Connecticut: Getting There and Back for Ages: Cameron on Transportation

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You think commuting is a modern phenomenon? Guess again. “Getting there” (to work) is as old as our state.

Jim Cameron Jim Cameron 8-2-16

Contributed photo / Jim Cameron

Jim Cameron

As early as 1699, Connecticut had roads laid out on routes we still use today. While the roads are now lined with trees, most of southern Fairfield County was cleared during the mid-1700s for farming.

During the 1770s, the locals were responsible for maintaining Country Road — now known as Old Kings Highway. Every able-bodied man could be enlisted for two days each year to keep the roads in good shape. But traffic then consisted mostly of farm carts, horses and pedestrians.

By 1785, there was only one privately owned “pleasure” vehicle in all of Stamford — a two-wheeled chaise owned by the affluent Maj. John Davenport.

It was clear by the end of the 18th century that additional roads were needed and the state authorized more than a hundred privately-funded toll roads to be built.

The plan was to turn the roads back over to the state once the tolls reimbursed investors. However, none of the 121 toll-road franchises reached the goal.

One of the first of these roads was the original Connecticut Turnpike, now Route 1. Another was the Norwalk to Danbury Pike, now Route 7.

Four toll gates were erected: Greenwich, Stamford, the Saugatuck River Bridge and Fairfield. No tolls were collected for those going to church, militia muster or farmers heading to the mills. Everyone else paid 15 cents at each toll barrier.

The locals quickly found roads to bypass the tolls, which earned them the nickname “shun-pikes.”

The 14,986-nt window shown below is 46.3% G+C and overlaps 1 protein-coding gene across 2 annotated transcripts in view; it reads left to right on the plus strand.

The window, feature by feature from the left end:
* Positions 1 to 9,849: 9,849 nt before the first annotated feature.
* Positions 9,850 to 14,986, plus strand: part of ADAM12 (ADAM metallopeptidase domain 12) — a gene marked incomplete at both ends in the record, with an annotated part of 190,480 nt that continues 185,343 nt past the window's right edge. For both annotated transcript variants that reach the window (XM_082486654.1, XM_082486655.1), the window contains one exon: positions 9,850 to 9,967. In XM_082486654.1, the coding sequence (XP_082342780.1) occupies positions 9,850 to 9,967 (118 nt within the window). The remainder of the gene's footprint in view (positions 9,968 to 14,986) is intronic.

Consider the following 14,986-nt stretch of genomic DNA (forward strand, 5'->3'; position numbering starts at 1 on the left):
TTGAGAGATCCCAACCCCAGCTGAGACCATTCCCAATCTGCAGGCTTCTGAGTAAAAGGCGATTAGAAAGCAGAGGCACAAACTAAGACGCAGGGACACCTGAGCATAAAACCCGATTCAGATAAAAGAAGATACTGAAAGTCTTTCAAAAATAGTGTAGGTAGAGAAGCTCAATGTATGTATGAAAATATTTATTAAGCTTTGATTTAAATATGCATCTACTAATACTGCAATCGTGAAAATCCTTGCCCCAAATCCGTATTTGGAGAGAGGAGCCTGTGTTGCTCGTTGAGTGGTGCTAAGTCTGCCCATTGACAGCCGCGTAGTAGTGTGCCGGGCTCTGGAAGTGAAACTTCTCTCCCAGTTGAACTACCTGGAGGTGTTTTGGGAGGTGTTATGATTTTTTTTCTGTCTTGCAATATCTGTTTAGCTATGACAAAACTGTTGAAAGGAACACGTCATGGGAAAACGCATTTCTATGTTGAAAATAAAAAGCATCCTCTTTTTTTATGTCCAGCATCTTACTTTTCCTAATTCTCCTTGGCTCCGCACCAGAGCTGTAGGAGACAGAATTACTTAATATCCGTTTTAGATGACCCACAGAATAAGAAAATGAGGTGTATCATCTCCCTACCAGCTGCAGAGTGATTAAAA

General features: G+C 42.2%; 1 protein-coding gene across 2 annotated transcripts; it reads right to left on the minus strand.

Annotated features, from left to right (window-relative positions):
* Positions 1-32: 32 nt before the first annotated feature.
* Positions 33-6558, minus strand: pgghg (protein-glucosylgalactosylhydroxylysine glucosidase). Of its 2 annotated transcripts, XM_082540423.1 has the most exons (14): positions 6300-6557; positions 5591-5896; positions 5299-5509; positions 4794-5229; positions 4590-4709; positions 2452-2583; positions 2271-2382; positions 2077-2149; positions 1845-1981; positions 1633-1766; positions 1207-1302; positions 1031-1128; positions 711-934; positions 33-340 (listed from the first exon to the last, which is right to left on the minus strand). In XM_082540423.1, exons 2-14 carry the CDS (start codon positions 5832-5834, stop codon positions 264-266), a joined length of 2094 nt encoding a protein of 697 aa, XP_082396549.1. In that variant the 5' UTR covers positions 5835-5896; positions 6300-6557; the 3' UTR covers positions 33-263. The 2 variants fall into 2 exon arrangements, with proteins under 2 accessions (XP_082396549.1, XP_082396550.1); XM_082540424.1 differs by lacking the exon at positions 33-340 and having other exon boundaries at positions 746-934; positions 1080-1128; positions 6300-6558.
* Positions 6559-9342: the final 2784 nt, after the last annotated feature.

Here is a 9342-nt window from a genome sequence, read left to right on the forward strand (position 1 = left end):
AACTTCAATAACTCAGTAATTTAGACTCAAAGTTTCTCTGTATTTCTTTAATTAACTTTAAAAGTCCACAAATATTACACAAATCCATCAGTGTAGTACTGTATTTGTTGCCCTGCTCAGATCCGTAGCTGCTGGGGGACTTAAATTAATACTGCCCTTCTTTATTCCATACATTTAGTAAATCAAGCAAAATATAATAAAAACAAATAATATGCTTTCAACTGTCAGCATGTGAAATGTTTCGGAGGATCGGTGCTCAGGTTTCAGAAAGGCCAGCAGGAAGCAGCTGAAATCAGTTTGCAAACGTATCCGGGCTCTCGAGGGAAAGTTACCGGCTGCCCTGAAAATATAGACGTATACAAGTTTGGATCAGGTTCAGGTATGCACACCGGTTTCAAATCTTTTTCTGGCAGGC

Regular horse-drawn coaches carried passengers from Boston to New York. Three days a week, a local coach to Stamford connected to a steamboat to New York.

The last tolls were collected in 1854, shortly after service began on the New York & New Haven Railroad. An 1850 timetable showed three trains a day from Stamford to New York City, each averaging two hours and 10 minutes. Metro-North now makes the run in just less than an hour. The one-way fare was 70 cents (about $21 in today’s money) vs. the current fare of $15.25 at rush hour.

The one-track railroad was replaced in the 1890s with four tracks, above grade and without street crossings.

The trolleys then arrived during the 1890s. The Stamford Street Railroad ran up the Post Road connecting with the Norwalk Tramway. The Tramway also offered open-air excursion cars to the Roton Point amusement park in the summer.

Riders could catch a trolley every 40 minutes for a nickel a ride. There were so many trolley lines in Connecticut that many people said you could go from New York to Boston — connecting from line to line — for just five cents a ride.

The trolleys were replaced by buses in 1933.

Fast forward to the present where we are again debating tolls on our roads, possible trolley service in some cities and transit-oriented development is all the rage. Has “getting there” really changed that much over 200 years?

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Jim Cameron has been a Darien resident for 25 years. He is the founder of the Commuter Action Group and also serves on the Darien RTM and as program director for Darien TV79. The opinions expressed in this column are only his own. You can reach him at CommuterActionGroup@gmail.com

Republished with permission of Hearst CT Media.